A rusty-spotted cat (Prionailurus rubiginous), one of the smallest endangered feline species found in a few national parks of India and Lanka, has been sighted at Keoladeo National Park (KNP) in Bharatpur recently.
The rare cat was seen carrying her kitten in the mouth in the forest area by two wildlife visitors, who sent their pictures to the Rajasthan Forest Department.
Since 2016, the International Union for Conservation of Nature (IUCN) has listed the rare cat as a “near threatened” species. The global population of the cat is fragmented and affected by the loss and destruction of its prime habitat, deciduous forests.
The distribution of the rusty-spotted cats is relatively limited. They are found mainly in moist and dry deciduous forests as well as scrub and grassland but are likely to be absent in evergreen forests. In India, it was long thought to be confined to the south, but records have established that it is found in many parts of the country with a congenial habitat.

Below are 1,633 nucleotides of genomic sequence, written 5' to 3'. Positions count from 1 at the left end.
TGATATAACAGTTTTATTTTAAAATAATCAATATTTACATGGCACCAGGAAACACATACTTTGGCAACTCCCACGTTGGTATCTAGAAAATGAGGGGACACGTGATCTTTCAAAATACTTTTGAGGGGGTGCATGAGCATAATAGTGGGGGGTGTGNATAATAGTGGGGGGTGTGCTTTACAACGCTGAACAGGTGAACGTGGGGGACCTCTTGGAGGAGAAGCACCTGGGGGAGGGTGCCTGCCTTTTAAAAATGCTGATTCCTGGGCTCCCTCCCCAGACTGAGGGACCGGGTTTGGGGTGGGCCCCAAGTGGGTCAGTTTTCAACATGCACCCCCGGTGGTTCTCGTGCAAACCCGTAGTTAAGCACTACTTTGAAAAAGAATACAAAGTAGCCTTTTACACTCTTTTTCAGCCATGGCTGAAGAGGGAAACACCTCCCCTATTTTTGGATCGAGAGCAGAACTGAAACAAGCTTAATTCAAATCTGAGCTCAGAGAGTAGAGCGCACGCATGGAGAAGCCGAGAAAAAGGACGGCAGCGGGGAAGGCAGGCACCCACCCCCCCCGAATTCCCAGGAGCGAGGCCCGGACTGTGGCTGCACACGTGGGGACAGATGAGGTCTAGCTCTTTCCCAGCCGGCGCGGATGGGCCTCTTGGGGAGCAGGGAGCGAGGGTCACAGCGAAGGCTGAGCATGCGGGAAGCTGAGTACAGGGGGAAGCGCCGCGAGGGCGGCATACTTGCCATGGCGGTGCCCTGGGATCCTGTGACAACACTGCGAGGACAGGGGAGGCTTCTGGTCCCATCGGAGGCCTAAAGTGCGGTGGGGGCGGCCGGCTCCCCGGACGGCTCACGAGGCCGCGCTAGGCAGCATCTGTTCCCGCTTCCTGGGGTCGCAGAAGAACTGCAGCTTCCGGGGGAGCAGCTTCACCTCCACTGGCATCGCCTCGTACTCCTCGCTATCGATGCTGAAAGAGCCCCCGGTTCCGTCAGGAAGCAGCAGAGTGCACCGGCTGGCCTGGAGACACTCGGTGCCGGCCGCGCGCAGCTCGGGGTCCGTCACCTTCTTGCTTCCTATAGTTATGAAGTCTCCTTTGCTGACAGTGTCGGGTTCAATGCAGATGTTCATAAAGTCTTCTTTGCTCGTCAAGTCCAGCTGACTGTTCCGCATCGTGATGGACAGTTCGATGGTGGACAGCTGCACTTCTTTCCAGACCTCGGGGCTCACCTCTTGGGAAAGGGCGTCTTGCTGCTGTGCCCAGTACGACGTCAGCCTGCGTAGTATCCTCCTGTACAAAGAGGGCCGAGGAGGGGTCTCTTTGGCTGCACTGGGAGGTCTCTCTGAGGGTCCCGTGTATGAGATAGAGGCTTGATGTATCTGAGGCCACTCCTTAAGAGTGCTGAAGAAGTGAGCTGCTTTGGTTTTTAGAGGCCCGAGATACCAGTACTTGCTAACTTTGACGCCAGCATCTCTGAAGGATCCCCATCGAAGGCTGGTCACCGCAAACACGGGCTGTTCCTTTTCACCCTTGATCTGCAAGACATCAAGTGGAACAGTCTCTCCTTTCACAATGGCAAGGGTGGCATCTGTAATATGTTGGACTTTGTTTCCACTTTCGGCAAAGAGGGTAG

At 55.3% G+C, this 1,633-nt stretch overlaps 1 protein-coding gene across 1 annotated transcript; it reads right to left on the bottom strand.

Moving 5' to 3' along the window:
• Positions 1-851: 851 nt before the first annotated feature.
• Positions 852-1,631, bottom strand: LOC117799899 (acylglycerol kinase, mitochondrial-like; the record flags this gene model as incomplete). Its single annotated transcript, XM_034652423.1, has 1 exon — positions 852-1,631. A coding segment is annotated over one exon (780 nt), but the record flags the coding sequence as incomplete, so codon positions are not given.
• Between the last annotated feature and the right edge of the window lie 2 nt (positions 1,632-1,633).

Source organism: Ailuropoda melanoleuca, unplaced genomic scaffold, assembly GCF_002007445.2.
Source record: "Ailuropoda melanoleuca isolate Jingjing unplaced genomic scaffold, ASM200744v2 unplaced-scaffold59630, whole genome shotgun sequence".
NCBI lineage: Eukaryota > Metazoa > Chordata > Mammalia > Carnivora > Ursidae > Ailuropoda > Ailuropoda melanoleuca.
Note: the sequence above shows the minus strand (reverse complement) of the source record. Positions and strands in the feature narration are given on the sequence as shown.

“It is a rare feat for the KNP where the smallest and endangered wild cat has been spotted recently and the wildlife experts are very excited about this find,” Manas Singh, Bharatpur’s deputy conservator of forest, told The Statesman when contacted.
“Given its nocturnal and shy nature, its pictures serve as a strong indicator that the rare cat species is reproducing here in the deciduous park, which was once famous for the migratory Siberian cranes. The little feline found KNP’s healthy vegetation and reservoirs to live. It is a good sign for wildlife research,” Singh said.
Citing his department’s social media interaction, he said, “The beautiful moment of a mother cat shifting its kitten was captured by Dr Olga and Robin Khan (their whereabouts not to be disclosed).”
As per Wikipedia, it is the smallest wild cat in Asia and rivals the black-footed cat as the world’s smallest wild cat. It is 35 to 48 cm (14 to 19 inches) in length, with a 15 to 30 cm (5.9 to 11.8 in) tail and weighs only 0.9 to 1.6 kg (2.0 to 3.5 lb). Its bushy tail is about half the length of the body.
The loss of its habitat to cultivation is a serious threat to wildlife in both India and Sri Lanka. There have been occasional reports of rusty-spotted cat skins in trade. In some areas, it is hunted for food or as livestock pests.